Norwegian MMA fighters must therefore travel abroad to compete. The Norwegian MMA Federation (NMMAF) was elected as a full member of the International MMA Federation (IMMAF) on 22 April 2012, representing 49 member gyms across Norway. In 2012 the "Merkekamper" concept was introduced by the NMMAF, with government sanctioning, that enables member MMA gyms to hold events with sparring matches, but governed by strict rules concerning how hard a fighter is permitted to strike.
 Pakistan In Pakistan, Mixed Martial Arts Pakistan organizes MMA events, the organization was founded in 2007 by veteran Pakistani MMA fighter Bashir Ahmad for promotion of MMA in Pakistan. Bashir Ahmad came to Pakistan in 2007 and that is when MMA in Pakistan was born and ever since that day Bashir gave all he got to promote Mixed Martial Arts in Pakistan Portugal The FMMAP is recognized by the Portuguese government as a non-profit sports federation and oversees Amateur MMA competition and coaching nationally.
Based in Vila do Conde, the Federação de Mixed Martial Arts de Portugal (FMMAP) was founded as a collaborative effort between 6 existing non-profit organizations in 2012, as Portugal's first dedicated MMA Federation. This is in line with government requirements of all sport federations in Portugal that they consist of at least 3 associated, non-profit groups. The composite FMMAP organisations are all involved in the coaching and promoting of MMA with a shared goal for the Amateur sport, but come from various martial arts that include Karate, Kickboxing, Muay Thai, Pankration Athlima, Mixed Martial Arts, Jeet Kune Do, Freestyle martial arts, Brazilian Jiu-Jitsu and Wrestling.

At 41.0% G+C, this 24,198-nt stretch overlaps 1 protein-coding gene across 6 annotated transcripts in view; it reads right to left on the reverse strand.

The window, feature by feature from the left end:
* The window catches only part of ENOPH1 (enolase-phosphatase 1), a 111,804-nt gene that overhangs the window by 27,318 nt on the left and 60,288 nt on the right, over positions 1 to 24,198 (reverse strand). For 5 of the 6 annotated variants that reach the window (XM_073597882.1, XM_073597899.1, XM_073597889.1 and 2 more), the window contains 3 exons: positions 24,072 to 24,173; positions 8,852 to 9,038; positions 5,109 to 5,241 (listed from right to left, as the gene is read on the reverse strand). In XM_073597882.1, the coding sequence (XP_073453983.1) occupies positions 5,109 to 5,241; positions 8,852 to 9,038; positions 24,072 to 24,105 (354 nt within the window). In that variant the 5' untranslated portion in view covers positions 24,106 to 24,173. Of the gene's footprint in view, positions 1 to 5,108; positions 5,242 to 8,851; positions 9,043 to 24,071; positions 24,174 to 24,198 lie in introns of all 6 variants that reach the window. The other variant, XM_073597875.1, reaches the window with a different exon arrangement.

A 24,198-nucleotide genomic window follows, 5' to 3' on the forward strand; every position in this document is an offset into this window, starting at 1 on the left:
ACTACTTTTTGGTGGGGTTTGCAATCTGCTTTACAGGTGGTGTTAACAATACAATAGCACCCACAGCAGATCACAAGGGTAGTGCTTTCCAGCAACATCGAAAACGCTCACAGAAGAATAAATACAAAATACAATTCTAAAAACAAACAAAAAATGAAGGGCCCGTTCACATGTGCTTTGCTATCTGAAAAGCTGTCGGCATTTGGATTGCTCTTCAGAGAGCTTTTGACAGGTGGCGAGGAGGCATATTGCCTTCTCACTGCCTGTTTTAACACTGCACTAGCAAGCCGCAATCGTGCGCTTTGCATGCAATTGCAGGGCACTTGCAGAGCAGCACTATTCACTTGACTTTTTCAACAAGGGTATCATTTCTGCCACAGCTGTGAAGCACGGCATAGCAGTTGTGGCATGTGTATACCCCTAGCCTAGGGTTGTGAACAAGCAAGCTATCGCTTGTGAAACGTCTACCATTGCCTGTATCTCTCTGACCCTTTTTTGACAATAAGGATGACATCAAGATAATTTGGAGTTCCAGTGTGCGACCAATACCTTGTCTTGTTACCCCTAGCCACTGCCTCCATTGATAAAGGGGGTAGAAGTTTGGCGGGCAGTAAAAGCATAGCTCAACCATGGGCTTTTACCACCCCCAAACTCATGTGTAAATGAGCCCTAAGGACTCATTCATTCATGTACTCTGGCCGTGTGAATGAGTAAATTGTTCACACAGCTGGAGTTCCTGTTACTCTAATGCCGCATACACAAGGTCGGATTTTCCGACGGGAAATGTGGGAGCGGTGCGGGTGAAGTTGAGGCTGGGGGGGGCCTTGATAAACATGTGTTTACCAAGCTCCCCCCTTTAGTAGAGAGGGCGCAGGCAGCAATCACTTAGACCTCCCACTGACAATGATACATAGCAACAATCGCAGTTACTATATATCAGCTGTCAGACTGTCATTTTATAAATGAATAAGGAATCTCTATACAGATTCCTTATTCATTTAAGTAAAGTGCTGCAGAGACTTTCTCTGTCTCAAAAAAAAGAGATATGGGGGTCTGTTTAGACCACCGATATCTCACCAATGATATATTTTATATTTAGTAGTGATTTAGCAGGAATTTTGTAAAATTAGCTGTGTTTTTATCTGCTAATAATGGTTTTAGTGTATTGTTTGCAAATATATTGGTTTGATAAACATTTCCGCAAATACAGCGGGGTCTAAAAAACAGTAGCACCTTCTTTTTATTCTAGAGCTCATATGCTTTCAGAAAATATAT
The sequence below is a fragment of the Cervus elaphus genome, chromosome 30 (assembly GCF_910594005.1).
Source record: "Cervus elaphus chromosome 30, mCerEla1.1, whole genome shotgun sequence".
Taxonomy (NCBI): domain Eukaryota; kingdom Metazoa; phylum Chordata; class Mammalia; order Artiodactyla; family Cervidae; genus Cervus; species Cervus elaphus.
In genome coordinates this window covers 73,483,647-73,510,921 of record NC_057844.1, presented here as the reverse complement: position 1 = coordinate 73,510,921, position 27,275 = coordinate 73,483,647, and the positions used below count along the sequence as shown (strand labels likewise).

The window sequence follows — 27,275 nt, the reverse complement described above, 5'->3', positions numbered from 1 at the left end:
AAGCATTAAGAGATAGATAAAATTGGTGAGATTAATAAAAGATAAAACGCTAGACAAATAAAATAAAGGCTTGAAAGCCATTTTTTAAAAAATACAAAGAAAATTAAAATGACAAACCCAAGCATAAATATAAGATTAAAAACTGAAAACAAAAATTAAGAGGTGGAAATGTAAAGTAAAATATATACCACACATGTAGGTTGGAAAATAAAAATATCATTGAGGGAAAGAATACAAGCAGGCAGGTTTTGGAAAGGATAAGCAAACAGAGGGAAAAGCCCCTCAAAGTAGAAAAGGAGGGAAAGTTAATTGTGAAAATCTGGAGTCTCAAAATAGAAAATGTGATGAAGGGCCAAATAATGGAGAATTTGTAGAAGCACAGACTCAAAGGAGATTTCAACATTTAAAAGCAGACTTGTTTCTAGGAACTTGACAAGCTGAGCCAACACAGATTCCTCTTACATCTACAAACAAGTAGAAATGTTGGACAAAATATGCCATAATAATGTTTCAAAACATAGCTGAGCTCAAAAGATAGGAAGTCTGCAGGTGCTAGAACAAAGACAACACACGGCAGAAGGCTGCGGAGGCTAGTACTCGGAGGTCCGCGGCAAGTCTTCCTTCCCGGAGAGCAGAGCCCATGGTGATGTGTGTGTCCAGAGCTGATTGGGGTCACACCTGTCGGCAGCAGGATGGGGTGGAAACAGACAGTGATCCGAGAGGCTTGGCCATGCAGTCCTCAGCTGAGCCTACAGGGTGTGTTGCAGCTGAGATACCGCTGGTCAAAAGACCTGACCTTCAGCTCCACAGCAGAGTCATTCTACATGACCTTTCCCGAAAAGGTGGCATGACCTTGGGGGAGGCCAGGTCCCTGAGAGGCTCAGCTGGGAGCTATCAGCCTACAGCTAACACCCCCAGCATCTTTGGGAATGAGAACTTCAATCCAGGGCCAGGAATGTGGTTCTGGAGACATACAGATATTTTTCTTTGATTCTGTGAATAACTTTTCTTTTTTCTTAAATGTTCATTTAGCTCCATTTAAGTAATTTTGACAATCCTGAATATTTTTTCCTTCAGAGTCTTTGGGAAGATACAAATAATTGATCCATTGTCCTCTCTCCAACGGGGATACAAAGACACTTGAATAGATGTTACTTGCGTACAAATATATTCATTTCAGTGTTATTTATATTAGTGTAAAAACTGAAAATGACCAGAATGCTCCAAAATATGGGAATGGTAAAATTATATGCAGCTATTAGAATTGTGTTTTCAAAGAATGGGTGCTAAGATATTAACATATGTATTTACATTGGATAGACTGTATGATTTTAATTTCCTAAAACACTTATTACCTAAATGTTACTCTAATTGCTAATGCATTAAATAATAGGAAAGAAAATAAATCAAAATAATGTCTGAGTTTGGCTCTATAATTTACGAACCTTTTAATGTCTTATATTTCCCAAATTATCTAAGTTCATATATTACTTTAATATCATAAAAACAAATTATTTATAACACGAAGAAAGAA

Affiliated groups at launch were AAMU - Associação Artes Marciais, Associação de Artes Marciais e Desportos de Combate (Açores), Associação Areagon (Chaves City), Associação Mirandelense de Artes Orientais (Mirandela City), Associação Portuguesa de Ciências de Combate/JKD Unlimited Portugal (Lisbon City), KMD MMA system (Porto City), Barcelos Gym (Barcelos City). The FMMAP is affiliated to the International Mixed Martial Arts Federation (IMMAF).
 Romania The Romanian Mixed Martial Arts Federation (RMMAF) was established in 2012 as a legal non-profit federation under the Ministry of Youth and Sport in Romania. The Federation was formed by the board of MMA organization AGON backed by a broad representation of the Romanian MMA community including around 20 pure MMA clubs and non-profit MMA organizations around the country. Based in Bucharest, Romania AGON club was founded in its present legal form in June 2012 following a long period of time of acting under different other organisations, and Gheorghe Stanciu was elected as its president.
AGON's members brought long experience in the management of sports organizations, with Mr Mihail Mihailovici having previously founded the Kyolusing BudoKai organization in Romania under the IKO, organising national and international competitions over 5 years and working with the government as a recognised sports body. The RMMAF is affiliated to the International Mixed Martial Arts Federation (IMMAF).
 Russia In September 2012, MMA was given 'National Sport' status in Russia, and on the same day fighter and M-1 Global promoter Fedor Emelianenko was appointed to the role of Russian MMA Union president. Singapore The MMA program at Singapore is licensed by the Cantonment Police Division. Sweden MMA competition is legal and under the purview of the Swedish Mixed Martial Arts Federation (SMMAF) which was formed in 2007 and began overseeing MMA events and governing the sport as a whole in 2008.
 In 2009 the SMMAF was accepted into the Association of Swedish Budo and Martial Arts Federation, thus granting MMA "national sport" status and making its approved clubs eligible for partial government subsidization. On April 30, 2011, the SMMAF sanctioned the first event under its purview to utilize the Unified Rules of Mixed Martial Arts. The Swedish Mixed Martial Arts Federation governs the sport of MMA in Sweden as a member affiliated to the International Mixed Martial Arts Federation.